The 1980s and left antisemitism

Submitted by SJW on 30 May, 2018 - 11:28 Author: John O'Mahony
WRP discovers world Jewish conspiracy

Consider Ken Livingstone and the Labour Party, Al Capone and the US government. They jailed Alphonse Capone, a multiple-murderer gangster, for tax evasion. That was odd, but I think it better they got him for that than that they didn’t get him at all.

So with Ken Livingstone’s separation from the Labour Party on antisemitism. Livingstone has for nearly four decades been a public purveyor of political antisemitism.

Here I want to consider how serious antisemitism has spread into the Labour Party by way of the ostensibly revolutionary left — the WRP and the SWP — and their ex-members migrating into Labour. In 1981-5 Ken Livingstone ran (through Labour Herald) a branch of the WRP’s antisemitic operation, for which the WRP was well rewarded, with over £1 million, by Arab dictatorships.

I can think of three main currents of virulent antisemitism that flow into the septic strains of Labour left antisemitism, and one, so to speak, prehistoric source.

Two of the leaders of the first British Marxist organisation, the Social Democratic Federation founded in 1881-3, were, to judge by the vehemence of what they wrote, antisemites: Henry Hyndman and Harry Quelch.

The SDF was not a kitsch-Leninist sect. Discussion was possible. Ernest Belfort Bax and others argued opposite views.

The Stalinist current is unfortunately not ancient history. There was from the beginning a dimension of antisemitism in the Stalin group. In the 1920s Trotsky wrote about the use of antisemitism in the branches of the Bolshevik Party against the Opposition. In the Moscow show trials of the mid-30s, the original Jewish names of the victims, Zinoviev, Kamenev, and many others, were printed in the newspapers along with the names for which they had been known for decades. When Trotsky pointed that out, even right-wing Jewish leaders in the USA denounced him for libelling Stalin.

Between 1949 and Stalin’s death in 1953 a series of show trials were held in the satellite states of Eastern Europe in which many of the victims, leading Stalinists such as Rudolf Slansky in Czechoslovakia and Lazlo Rajk in Hungary, were accused as “Zionists” as well as enemy agents. The Stalinist press throughout the world echoed Moscow and Prague.

What now poisons the minds of many people on the left originated in that Stalinist campaign. It was rehashed in the writings of Lenni Brenner.

“Zionist” was used but Jew was meant. The Zionists had collaborated with the Nazis. The inner natures of Nazism and Zionism were symmetrically racist. The Zionists-Jews were “rootless cosmopolitans”, part of a great international network of reactionary conspirators. Israel — which Stalin had at first backed, as a potential lever against the British Empire — was a spawn of imperialism and racism. It was an illegitimate state.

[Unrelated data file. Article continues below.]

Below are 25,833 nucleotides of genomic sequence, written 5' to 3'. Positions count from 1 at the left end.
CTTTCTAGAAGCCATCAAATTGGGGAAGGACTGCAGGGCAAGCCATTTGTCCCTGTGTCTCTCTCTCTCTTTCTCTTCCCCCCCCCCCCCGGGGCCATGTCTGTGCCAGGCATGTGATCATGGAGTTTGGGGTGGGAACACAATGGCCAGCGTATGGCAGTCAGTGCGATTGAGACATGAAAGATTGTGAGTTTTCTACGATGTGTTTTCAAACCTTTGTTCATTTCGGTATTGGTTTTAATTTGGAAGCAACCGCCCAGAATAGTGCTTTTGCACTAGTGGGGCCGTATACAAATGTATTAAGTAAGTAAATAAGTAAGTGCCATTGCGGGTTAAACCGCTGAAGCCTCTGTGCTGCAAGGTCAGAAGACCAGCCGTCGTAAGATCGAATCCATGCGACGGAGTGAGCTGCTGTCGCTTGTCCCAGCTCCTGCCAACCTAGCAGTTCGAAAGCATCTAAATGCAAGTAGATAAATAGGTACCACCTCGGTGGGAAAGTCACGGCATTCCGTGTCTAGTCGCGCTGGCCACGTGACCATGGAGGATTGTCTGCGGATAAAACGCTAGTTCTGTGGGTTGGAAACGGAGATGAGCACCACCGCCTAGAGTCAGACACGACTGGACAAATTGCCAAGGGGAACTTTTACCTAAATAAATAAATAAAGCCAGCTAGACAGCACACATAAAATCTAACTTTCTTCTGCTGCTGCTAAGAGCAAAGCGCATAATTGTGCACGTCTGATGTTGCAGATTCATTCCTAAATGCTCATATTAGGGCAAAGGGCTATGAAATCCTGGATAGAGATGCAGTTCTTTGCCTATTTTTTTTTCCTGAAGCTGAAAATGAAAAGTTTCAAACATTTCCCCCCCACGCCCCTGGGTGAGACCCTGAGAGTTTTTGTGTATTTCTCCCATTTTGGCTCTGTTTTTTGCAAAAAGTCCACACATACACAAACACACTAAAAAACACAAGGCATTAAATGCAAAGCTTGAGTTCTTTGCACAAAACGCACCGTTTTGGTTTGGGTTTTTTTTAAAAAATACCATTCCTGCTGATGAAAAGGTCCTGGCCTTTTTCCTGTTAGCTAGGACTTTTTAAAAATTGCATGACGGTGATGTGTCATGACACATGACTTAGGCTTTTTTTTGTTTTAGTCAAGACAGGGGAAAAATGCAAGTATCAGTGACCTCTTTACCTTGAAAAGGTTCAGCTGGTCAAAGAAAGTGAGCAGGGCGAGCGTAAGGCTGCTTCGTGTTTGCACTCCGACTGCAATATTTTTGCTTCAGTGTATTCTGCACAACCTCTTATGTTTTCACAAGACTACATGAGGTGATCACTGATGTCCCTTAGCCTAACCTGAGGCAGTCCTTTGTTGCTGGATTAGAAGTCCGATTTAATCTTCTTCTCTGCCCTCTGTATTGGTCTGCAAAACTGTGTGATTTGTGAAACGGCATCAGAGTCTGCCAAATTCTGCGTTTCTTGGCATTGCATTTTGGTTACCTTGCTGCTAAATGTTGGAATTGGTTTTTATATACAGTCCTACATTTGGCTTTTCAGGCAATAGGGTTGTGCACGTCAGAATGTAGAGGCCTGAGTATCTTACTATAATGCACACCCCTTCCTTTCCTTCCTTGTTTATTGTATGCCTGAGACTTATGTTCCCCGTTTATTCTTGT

In 1952 five Jewish doctors who had served the dwellers in the Kremlin were accused of poisoning and planning the poison the leaders. Stalin died before they could be brought to trial, and they were released. If Stalin had lived, a large-scale rounding-up of the USSR’s Jews would probably have been the outcome of the “anti-Zionist” antisemitic drum-beating.

The two more recent springs of antisemitism in the left come, one from the WRP and Ken Livingstone, and one from the SWP.

The WRP had once been an Orthodox Trotskyist organisation, flawed but real. For good reasons and partly with good politics, it interested itself in revolutionary movements in the Arab countries. It actively supported the Algerian war of independence against France (1954-62) and had links with one of the nationalist organisations there: it published a small pamphlet with a portrait of that organisation’s leader, Messali Hadj, on the cover. Two of its French co-thinkers, one of them Pierre Lambert, stood trial in France in the mid 1950s for supporting the Algerians. (They were acquitted).

When the current poisonous wisdom of the Trotskisant left on Israel was being created by Stalin and his allies, 1949-53, the group called the concoction what it was, antisemitism, and denounced it.

In 1976-7 the leaders of the steeply declining WRP sold its services to Muammar Gaddafi, Saddam Hussein, and the PLO as a propaganda outlet for them and a spy agency on prominent Jews (“Zionists”) and on Arabs in Britain.

They published big pamphlets glowing with adulation about Gaddafi and Saddam Hussein that could have been published by the regimes, and certainly were financed by them.

Part of the deal was that the WRP now made anti-Jewish propaganda. They salved their political consciences by saying Zionist when they meant Jew, but there was no mistaking the meaning. They saw “Zionist” conspiracies everywhere, for instance when a Jewish man, Stuart Young, was made chair of governors of the BBC. They roused a huge and cry in the labour movement against… Zionists.